By: Cherie Brant and Brittany Hazell

…[T]here is demand from the United States for low-emission electricity, which in turn presents an economic opportunity for Canada to capitalize on its clean electricity and create additional value for exports allowing both parties to meet their emissions reduction goals and curtail spillage of renewable resources.[1] – The House of Commons Standing Committee on Natural Resources

On December 13, 2017, the House of Commons Standing Committee on Natural Resources (the “Committee”) published a report highlighting six recommendations to the Canadian government on the need for strategic electricity interties to better connect not only the provinces and territories in Canada, but to promote trade between Canada and the United States.[2] Of the six recommendations, three stand out as drivers for economic opportunities among industry proponents and First Nations/Tribes on both sides of the border:[3]

Recommendation 1: Assess Economic Opportunity

Economic opportunities for increased electricity interties in different regions across Canada must be assessed, including (“Economic Opportunity Recommendation”):

    1. Interties to increase interprovincial trade of electricity and provide other benefits for electric utility operators, such as reliability and resilience; [4]
    2. Interties to increase Canada-U.S. electricity trade and provide safe, secure, reliable, clean and efficient power to both markets; and
    3. Interties to help reduce economic losses from the electricity sector by stemming curtailment and spillage of renewable resources.

Recommendation 2: Interties Can Improve Low-Carbon Energy Access

Interties can improve low-carbon energy access, affordability, security and storage in northern and remote communities where there is over reliance on diesel based energy supply (the “Northern and Remote Communities Recommendation”); and

Recommendation 3: Interties for Resource Development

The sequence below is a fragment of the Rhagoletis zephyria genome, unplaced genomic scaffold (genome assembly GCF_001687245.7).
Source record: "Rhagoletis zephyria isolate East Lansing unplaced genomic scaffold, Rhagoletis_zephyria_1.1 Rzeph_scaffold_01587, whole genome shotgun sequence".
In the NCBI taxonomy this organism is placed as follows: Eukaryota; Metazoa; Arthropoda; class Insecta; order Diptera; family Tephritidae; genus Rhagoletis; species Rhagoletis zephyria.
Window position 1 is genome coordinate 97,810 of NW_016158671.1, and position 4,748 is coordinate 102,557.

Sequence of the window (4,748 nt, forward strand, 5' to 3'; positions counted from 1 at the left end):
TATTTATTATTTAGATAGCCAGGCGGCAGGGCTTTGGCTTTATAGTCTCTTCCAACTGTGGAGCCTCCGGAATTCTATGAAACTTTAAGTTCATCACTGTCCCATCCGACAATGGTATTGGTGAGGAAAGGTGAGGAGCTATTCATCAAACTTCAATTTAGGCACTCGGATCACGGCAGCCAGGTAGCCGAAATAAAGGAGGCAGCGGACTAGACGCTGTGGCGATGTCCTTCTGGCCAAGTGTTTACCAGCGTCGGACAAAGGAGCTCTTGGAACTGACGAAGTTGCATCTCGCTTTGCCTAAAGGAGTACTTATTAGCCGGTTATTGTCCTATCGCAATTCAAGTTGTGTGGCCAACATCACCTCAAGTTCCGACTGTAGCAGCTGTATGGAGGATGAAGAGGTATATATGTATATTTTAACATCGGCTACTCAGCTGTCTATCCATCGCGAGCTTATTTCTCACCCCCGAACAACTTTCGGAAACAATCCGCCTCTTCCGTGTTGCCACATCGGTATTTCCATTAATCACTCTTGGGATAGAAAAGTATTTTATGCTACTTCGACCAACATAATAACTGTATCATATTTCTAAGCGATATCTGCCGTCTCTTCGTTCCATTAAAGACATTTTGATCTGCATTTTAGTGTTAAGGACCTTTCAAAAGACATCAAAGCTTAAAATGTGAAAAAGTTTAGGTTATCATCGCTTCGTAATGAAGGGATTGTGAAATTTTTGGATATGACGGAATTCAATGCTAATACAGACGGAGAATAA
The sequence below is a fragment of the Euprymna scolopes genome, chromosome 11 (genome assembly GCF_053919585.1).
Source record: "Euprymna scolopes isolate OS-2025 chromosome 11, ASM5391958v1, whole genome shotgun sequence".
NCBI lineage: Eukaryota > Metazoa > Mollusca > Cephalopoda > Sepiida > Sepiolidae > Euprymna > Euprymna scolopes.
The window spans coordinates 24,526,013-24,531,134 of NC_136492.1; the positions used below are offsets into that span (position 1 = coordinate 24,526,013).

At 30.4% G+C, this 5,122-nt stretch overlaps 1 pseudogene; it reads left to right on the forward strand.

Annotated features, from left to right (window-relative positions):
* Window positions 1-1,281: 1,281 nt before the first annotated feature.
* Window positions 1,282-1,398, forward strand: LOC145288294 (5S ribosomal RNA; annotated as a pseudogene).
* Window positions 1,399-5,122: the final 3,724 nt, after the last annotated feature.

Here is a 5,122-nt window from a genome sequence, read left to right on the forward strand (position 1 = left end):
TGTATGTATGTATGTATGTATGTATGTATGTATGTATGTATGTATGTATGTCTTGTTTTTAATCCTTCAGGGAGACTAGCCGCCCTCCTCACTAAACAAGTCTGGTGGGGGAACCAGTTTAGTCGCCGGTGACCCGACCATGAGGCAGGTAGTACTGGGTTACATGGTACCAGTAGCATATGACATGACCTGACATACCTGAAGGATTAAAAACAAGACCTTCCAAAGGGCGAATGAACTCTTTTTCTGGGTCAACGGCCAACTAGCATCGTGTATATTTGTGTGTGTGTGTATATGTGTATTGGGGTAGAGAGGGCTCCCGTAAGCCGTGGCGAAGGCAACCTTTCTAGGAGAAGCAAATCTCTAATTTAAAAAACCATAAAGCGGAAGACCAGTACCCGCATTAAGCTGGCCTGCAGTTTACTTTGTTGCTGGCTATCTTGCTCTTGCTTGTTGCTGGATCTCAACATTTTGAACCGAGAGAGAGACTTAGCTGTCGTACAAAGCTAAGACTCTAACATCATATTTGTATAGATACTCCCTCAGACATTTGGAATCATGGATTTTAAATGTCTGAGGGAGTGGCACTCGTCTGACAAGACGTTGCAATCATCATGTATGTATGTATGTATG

Interties can improve the carbon footprint of resource development and low-carbon electric energy access for resource development projects across Canada and the United States (the “Resource Development Recommendation”).

The Committee proposes that the Government of Canada work and collaborate with industry proponents, provincial and territorial governments, along with Indigenous governments and communities to explore and assess avenues for strategic electricity interties. As demonstrated in the figure below, each province has a varying electricity generation portfolio in terms of the volume of electricity generated and the fuel sources used:

As the electricity sectors for both Canada and the United States are in a period of rapid innovation, it is imperative that industry stakeholders and First Nations/Tribes in the U.S consider these recommendations, especially the Economic Opportunities Recommendation and the Resource Development Recommendation. The Committee noted, “Current investments in the sector, which have averaged $20 billion a year in Canada since 2012, are transforming electricity operations and markets by offering more tools for managing and selling transmission, generation, storage, distribution, and demand.”[5] Further, with

Canada’s climate policies driving reform, electricity is becoming “the cornerstone of a modern, clean growth economy.”[6] The Committee reports that there are currently six proposed interties to expand the electricity trade between Canada and the United States markets, with one proposal featuring a 1000 MW line between Ontario and Pennsylvania.[7] As demonstrated in the figure below, electricity interties are stronger north to south rather than east to west, meaning provinces, such as Quebec and Ontario, are capable of transferring extensive volumes of electricity to their American counterparts.

Focusing on central Canada, there is an opportunity to strengthen the intertie capacity from Quebec to transfer electricity through Ontario for export to the United States and for import back into Canada. Exporting electricity could advance economic development in the generating jurisdiction while providing cheaper electricity to the importing jurisdiction.

With many uncertainties surrounding the current North American Free Trade Agreement (NAFTA) negotiations, it is important that First Nations/Tribes in the U.S. and industry stakeholders across both markets consider how relationships can be leveraged in light of potential impacts on the importation and exportation of renewable energy. Additionally, the Committee reports that there is an opportunity for the existing electricity intertie between Ontario and Manitoba to be strengthened as the jurisdictions augment their electricity capacity.

Taking into account the Economic Opportunities Recommendation and the Resource Development Projects Recommendation along with the geographic location of First Nations, especially those in Northern and remote communities, the north-south and east-west capabilities within Canada provide considerable opportunities for First Nations and industry stakeholders to develop equity partnerships and reliable access to renewable energy.